Happy Birthday to Me…

My birthday rolled around the way it always does and it was pretty awesome.  I thought my husband and I would do the dinner and movie thing.  But my family had other plans.  After moaning and apologizing for not being able to come into town for my birthday, my daughter walks in the door that afternoon.  What a great surprise!  But that wasn’t enough.  The whole family showed up as well and cooking a wonderful dinner.  The best way to spend a birthday.

CraftsyCaptureAnd today, this shows up in my email…

How totally awesome is that?!  Thank you, Craftsy!  You know how to make a girl feel special.

If you’ve spent any time at all on this blog, you know I’m a huge Craftsy fan.  The biggest problem I had was choosing only one class!

I’m currently taking Suzy Furrer’s, Patternmaking Basics: The Bodice Sloper, and have Kathleen Cheetham’s, Adjust the Bust and have enjoyed them both for different reasons.  Suzy Furrer’s classes are focused on creating custom patterns using actual measurements, while Kathleen Cheetham’s classes are focused on adjusting patterns to create a better fit.

I’ve had my eye on two classes by both of them:

In the end, I just couldn’t decide… so I flipped a coin!  The Skirt Sloper won.  But honestly, the other class will make its way into my cart sooner or later.   It’s just a matter of time.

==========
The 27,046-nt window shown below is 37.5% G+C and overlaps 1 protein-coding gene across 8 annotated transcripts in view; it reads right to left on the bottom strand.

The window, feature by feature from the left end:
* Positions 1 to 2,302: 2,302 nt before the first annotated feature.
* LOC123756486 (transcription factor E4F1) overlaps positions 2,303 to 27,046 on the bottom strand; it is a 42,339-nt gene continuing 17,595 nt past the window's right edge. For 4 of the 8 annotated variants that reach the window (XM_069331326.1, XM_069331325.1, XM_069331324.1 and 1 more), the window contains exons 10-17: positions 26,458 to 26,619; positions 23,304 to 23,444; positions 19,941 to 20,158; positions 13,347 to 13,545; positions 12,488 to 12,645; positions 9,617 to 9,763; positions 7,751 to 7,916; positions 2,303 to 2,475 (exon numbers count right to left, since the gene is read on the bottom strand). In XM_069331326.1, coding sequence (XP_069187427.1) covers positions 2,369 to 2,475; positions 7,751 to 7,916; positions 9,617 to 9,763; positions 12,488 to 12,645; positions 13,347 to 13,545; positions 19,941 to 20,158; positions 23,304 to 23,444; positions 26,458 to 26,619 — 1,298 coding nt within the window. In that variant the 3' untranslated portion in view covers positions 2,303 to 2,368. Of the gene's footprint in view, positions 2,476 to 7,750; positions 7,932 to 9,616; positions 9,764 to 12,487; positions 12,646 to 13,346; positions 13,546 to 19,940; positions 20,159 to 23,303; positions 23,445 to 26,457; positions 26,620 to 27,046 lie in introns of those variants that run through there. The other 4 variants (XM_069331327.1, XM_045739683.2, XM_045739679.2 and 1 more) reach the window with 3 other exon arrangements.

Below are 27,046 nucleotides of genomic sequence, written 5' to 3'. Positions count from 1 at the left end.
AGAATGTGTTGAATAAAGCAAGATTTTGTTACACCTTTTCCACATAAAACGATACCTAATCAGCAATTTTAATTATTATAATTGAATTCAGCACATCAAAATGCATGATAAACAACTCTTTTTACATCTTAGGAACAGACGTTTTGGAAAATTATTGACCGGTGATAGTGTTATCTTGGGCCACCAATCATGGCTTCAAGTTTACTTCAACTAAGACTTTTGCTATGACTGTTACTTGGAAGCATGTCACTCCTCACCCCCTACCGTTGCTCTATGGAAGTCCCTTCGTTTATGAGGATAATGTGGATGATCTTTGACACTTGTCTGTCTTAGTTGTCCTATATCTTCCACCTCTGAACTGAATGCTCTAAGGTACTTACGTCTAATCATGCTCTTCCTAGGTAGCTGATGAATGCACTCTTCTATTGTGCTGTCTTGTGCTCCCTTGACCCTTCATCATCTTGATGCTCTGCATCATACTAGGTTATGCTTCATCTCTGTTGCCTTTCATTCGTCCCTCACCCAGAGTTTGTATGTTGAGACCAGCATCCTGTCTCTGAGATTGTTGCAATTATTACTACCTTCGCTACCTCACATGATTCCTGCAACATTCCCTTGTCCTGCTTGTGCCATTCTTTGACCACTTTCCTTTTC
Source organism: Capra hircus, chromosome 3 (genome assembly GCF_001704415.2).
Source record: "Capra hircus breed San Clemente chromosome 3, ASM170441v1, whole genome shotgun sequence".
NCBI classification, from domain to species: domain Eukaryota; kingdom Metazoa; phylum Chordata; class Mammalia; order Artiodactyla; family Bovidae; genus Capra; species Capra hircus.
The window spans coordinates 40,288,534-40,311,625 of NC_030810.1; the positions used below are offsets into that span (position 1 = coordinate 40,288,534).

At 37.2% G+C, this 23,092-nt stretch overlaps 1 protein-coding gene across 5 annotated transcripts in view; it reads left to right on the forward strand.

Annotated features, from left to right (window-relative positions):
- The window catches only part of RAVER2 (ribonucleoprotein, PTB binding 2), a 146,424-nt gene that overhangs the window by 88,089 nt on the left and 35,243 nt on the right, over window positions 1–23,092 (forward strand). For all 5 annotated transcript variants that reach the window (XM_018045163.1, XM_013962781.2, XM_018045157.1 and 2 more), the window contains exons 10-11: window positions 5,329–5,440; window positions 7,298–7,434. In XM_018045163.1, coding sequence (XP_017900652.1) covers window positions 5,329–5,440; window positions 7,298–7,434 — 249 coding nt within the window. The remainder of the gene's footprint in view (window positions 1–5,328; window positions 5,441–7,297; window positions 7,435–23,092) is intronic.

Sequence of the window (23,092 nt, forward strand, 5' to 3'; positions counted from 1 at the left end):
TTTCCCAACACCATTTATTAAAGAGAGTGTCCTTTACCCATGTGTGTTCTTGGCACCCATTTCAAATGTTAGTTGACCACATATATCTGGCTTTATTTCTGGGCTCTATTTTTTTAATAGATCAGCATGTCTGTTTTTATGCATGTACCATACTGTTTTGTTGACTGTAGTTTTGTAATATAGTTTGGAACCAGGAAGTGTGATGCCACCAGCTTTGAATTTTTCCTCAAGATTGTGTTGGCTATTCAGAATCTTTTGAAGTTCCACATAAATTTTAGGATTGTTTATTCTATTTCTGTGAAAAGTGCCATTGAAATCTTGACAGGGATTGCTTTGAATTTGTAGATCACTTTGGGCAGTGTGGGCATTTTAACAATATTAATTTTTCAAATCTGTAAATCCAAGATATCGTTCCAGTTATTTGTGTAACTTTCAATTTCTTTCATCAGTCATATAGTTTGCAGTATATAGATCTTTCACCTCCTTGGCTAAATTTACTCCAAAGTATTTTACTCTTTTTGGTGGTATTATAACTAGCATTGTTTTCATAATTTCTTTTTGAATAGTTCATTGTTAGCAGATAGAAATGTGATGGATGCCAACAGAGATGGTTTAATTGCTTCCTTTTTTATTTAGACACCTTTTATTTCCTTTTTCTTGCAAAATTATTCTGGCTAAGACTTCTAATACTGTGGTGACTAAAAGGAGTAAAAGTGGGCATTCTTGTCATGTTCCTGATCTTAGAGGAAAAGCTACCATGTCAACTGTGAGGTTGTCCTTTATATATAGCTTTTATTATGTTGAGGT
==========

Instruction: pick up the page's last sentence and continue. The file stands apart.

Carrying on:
Craftsy, if you’re listening, a men’s tailoring class would be fantastic!   Video instruction for men’s tailoring is pretty tough to find.  I’ve found quite a few good texts on the subject, but it isn’t the same as watching the techniques being performed.

For now, I have plenty to keep me busy…and happy!  Craftsy, thanks so much!  Just another reason to love you.  😉


Sewing Your Own Jeans

A couple weeks ago, after I splurged on Crafty’s awesome $19.99 sale, I spent a couple days watching  classes on making jeans.

Angela Wolf has classes on Pattern Review as well as Craftsy.  In Sewing Designer Jeans she uses her own jean pattern to talk you through the art of making your own jeans.  Some great tips are on distressing the denim to create that broke-in look of your favorite washed and worn jeans.  Other tips include topstitching options and, my favorite, hammering those multi-seamed, hard to sew areas for a flatter, easier to sew seam.

Another class I’ve had in my Craftsy library is Kenneth King’s Jean-ius.  The idea is to take a pair of your favorite, best fitting jeans and create a pattern from them … without taking the jeans apart!  Since I no longer have a favorite fitting jean, I wanted this class more to learn to clone a pair of pants … any pants.  My favorite part of this video is the construction of the jean.  Kenneth talks you through so many why’s and how’s of putting together a pair of jeans and shares some of his favorite methods.  This is definitely a class I will be revisiting.

I recently purchased the Jamie Jean pattern by Named Clothing.  I’ve been a little obsessed with discovering what difference the European cut made in a pair of pants and my daughter has been needing blue jeans, so it was a good excuse.  I have the pattern cut and ready to sew… but no time!  It appears they may have to wait until after Christmas.  But many of the tips from those jeans classes will be put to the test.  🙂